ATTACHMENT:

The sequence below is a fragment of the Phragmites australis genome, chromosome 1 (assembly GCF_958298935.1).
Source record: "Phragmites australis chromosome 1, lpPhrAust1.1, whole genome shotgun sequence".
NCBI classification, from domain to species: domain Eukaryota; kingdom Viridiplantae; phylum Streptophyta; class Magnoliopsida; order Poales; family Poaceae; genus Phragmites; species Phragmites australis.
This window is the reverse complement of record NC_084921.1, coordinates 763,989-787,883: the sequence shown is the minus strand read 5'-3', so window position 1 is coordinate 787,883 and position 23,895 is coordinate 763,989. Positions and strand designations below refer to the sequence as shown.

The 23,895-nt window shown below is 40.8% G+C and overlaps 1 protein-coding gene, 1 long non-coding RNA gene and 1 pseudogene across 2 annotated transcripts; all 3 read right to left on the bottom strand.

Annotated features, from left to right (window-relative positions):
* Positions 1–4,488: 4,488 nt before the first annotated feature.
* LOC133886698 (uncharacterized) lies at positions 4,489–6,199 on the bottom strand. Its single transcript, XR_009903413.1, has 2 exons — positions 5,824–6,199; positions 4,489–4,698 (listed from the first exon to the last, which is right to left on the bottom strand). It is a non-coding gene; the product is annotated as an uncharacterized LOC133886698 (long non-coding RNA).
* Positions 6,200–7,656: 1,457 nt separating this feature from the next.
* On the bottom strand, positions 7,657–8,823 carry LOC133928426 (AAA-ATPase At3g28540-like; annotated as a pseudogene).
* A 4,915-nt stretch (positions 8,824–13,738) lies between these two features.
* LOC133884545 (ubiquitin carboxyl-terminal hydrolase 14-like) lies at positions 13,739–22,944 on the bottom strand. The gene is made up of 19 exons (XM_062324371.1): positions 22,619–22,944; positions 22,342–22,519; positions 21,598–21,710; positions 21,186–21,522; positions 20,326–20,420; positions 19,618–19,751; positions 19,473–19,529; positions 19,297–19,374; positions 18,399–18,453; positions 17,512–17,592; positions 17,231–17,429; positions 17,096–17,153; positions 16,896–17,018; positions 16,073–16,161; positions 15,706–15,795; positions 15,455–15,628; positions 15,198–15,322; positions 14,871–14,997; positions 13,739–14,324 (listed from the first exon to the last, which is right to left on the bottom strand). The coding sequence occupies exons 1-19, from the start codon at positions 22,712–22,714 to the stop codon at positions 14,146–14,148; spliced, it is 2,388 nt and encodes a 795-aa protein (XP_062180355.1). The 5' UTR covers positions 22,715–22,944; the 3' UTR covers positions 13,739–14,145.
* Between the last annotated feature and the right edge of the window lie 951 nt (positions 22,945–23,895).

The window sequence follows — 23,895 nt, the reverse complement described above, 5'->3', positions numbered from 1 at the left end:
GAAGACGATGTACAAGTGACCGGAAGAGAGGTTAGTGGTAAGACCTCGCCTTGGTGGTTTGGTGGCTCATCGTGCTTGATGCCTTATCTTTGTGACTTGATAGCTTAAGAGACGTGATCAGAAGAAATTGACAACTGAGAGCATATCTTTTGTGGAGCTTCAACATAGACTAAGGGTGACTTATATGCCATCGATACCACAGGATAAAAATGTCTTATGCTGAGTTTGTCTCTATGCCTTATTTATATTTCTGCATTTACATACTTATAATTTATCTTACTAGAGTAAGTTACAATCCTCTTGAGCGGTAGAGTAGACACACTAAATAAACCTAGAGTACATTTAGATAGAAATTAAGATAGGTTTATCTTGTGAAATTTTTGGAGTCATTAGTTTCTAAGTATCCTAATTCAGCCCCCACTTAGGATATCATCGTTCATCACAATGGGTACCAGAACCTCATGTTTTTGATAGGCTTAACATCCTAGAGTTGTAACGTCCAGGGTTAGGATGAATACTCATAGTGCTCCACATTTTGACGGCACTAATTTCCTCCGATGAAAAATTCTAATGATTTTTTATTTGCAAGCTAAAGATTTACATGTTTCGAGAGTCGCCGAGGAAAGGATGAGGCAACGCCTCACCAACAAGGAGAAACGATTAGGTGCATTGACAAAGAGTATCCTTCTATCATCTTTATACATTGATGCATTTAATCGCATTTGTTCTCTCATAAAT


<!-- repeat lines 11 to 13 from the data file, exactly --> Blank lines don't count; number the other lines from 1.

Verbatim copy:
* A 4,915-nt stretch (positions 8,824–13,738) lies between these two features.
* LOC133884545 (ubiquitin carboxyl-terminal hydrolase 14-like) lies at positions 13,739–22,944 on the bottom strand. The gene is made up of 19 exons (XM_062324371.1): positions 22,619–22,944; positions 22,342–22,519; positions 21,598–21,710; positions 21,186–21,522; positions 20,326–20,420; positions 19,618–19,751; positions 19,473–19,529; positions 19,297–19,374; positions 18,399–18,453; positions 17,512–17,592; positions 17,231–17,429; positions 17,096–17,153; positions 16,896–17,018; positions 16,073–16,161; positions 15,706–15,795; positions 15,455–15,628; positions 15,198–15,322; positions 14,871–14,997; positions 13,739–14,324 (listed from the first exon to the last, which is right to left on the bottom strand). The coding sequence occupies exons 1-19, from the start codon at positions 22,712–22,714 to the stop codon at positions 14,146–14,148; spliced, it is 2,388 nt and encodes a 795-aa protein (XP_062180355.1). The 5' UTR covers positions 22,715–22,944; the 3' UTR covers positions 13,739–14,145.
* Between the last annotated feature and the right edge of the window lie 951 nt (positions 22,945–23,895).